Ammonia emissions: an issue for animal health and the environment
Ammonia (NH₃) from agricultural activities has become a public concern because the impact on human and animal health is notable. This gas can also cause acidity in the environment in turn causing acid rain, eutrophication phenomena and the development of green algae. Finally, ammonia can combine with other polluting gases, in particular, nitric acid from road transport gases, to form ammonium nitrate, a component of fine particles in the air. Ammonia is a colorless, irritating gas that people can smell at about 20 ppm. The ammonium then turns into ammonia, its gaseous form, when the liquid is exposed to the air.
A toxic gas
For humans and animals
This gas is toxic and dangerous for all organisms. Indeed, at low doses, it will act on sensitive and exposed areas, and at higher doses, it can damage more vital organs or affect immunity. The following table summarizes the possible damages of ammonia in conventional monogastric livestock.
In addition, the potential harm to farmers must be highlighted. Indeed, chronic exposure can cause long-term health problems for farmers. As a reference, the European Union imposes an Occupational Exposure Limit (OEL) of 20ppm and in France, this brought to 10ppm.
Impact on animals
5 – 25 ppm
Irritation of sensitive areas (eyes, trachea)
Increased susceptibility to bacterial and viral infections
≥ 50 ppm
Reduced growth performance
Severe ocular alteration
Increase in mortality
The metabolism of
Although the result is identical, the ammonia metabolism of cattle and pigs must be differentiated from that of poultry metabolism. Ammonia is the ultimate product of nitrogenous dejection of the animal cellular metabolism, it comes either from urea (pigs, cows) or uric acid (poultry). Then, most of the ammonia is produced in the external environment, from manure or litter. Nitrogen in the form of urea in pigs’ urine will react with an enzyme, urease, produced by specific bacteria present in the faeces. The ideal conditions are then met when the urine mixes with the faeces to start the degradation process. For poultry, it is in the form of uric acid that the unabsorbed nitrogen will be evacuated in the faeces. Again, under wet conditions (e.g. litter underwater pipettes), urease will allow the formation of ammonia.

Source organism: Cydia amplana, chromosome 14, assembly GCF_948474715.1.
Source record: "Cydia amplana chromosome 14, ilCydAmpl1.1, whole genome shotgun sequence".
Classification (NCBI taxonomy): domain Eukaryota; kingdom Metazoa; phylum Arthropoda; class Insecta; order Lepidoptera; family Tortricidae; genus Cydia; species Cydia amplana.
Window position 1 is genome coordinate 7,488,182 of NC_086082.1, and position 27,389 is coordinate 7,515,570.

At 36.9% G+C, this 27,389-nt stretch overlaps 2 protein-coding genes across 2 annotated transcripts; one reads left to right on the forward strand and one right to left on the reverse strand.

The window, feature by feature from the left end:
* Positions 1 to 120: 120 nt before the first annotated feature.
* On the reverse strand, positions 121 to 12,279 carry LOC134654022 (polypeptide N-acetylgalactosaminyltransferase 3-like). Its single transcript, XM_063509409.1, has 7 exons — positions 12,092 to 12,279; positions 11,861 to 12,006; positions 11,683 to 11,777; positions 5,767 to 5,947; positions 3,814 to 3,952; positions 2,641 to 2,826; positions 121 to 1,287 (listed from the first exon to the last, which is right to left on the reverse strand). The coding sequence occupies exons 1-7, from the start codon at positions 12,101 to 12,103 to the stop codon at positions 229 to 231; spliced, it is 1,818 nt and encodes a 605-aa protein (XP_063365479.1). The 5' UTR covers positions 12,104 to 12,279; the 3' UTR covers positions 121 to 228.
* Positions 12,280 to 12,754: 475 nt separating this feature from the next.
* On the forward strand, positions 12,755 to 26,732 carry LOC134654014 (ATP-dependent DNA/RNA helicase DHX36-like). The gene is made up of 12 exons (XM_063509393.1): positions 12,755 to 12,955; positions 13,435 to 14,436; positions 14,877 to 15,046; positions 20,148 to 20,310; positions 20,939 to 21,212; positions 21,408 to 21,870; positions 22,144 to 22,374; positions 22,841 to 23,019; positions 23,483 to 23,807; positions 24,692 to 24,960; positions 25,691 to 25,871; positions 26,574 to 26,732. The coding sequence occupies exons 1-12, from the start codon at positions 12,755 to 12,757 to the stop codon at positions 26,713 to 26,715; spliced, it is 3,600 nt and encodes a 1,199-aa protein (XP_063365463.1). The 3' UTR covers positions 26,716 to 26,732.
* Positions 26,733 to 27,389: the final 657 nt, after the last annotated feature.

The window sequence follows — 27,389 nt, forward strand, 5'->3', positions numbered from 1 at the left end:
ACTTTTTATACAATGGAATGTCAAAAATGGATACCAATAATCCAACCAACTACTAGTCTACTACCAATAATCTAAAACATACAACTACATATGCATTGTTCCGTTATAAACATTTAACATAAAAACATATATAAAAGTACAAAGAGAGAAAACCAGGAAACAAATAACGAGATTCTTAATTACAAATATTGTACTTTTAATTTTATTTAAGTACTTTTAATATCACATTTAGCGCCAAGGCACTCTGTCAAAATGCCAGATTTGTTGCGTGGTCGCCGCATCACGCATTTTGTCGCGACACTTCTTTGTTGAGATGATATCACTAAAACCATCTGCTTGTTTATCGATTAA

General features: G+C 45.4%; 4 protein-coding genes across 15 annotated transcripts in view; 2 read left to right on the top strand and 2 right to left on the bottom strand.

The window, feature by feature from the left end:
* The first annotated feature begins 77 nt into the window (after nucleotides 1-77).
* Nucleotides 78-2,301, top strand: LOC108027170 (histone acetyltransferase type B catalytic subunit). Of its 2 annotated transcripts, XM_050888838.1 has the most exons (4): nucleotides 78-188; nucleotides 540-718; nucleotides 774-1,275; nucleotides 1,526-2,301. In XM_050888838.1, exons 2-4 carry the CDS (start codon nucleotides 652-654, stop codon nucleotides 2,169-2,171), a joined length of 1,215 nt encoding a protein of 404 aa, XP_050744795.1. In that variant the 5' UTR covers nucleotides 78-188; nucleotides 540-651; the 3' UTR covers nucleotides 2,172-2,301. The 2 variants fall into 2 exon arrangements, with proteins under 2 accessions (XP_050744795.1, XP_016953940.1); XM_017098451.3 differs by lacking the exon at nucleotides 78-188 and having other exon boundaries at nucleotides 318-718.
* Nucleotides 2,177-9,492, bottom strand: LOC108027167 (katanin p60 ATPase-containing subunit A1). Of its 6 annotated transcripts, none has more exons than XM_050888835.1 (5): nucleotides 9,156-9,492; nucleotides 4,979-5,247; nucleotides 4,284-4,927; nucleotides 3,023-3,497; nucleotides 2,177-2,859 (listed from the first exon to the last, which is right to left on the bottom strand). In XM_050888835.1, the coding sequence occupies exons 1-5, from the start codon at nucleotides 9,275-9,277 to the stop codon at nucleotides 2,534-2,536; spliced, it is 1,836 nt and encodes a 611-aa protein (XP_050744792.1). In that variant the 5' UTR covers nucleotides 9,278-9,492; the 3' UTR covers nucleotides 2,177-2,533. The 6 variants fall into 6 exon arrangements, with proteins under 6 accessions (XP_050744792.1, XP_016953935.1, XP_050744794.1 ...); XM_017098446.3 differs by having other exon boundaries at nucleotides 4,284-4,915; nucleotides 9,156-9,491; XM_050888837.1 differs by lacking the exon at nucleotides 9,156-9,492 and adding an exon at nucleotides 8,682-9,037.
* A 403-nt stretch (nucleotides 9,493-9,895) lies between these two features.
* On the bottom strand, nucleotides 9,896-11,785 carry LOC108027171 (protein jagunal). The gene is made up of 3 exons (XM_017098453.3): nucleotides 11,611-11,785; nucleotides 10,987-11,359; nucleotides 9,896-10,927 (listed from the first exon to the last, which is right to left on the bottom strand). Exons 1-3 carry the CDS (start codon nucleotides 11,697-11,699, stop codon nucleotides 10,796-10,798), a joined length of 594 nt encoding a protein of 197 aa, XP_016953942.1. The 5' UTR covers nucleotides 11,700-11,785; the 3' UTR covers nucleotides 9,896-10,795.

The humidity of the buildings, the ventilation, the pH and the temperature are parameters which will influence the ammonia metabolism in one way or the other. Indeed, they can change the NH3/NH4+ balance and thus lower or increase the release of ammonia into the air. Nutrition can also be mentioned as a major factor influencing ammonia emissions since a feed that is too concentrated in protein, poorly balanced or made from poor quality protein sources will lead to an increase in nitrogenous waste by the animal.
Solutions to mitigate these
Harmful emissions in livestocks
There are solutions to lower these harmful emissions as much as possible. First, a better feed formulation based on an adjustment of the amino acids, which is adapted to the needs of the animal and avoids any surplus. In addition, the separation of the liquid and solid phases of the manure can be effective, in the same way as the acidification of the manure before separation. Regular litter changes for poultry and regular emptying of manure pits for pigs also help reduce emissions in buildings. Finally, some natural plant-based saponin solutions can be added to the feed to effectively inhibit the release of ammonia into the air.
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NB: These issues also affect aquaculture insofar as ammonia absorbed at the gill level can cause many disorders and damages in all species. The level of ammonia in production ponds is indeed a criterion of water quality to be taken into account in the same way as the other parameters above.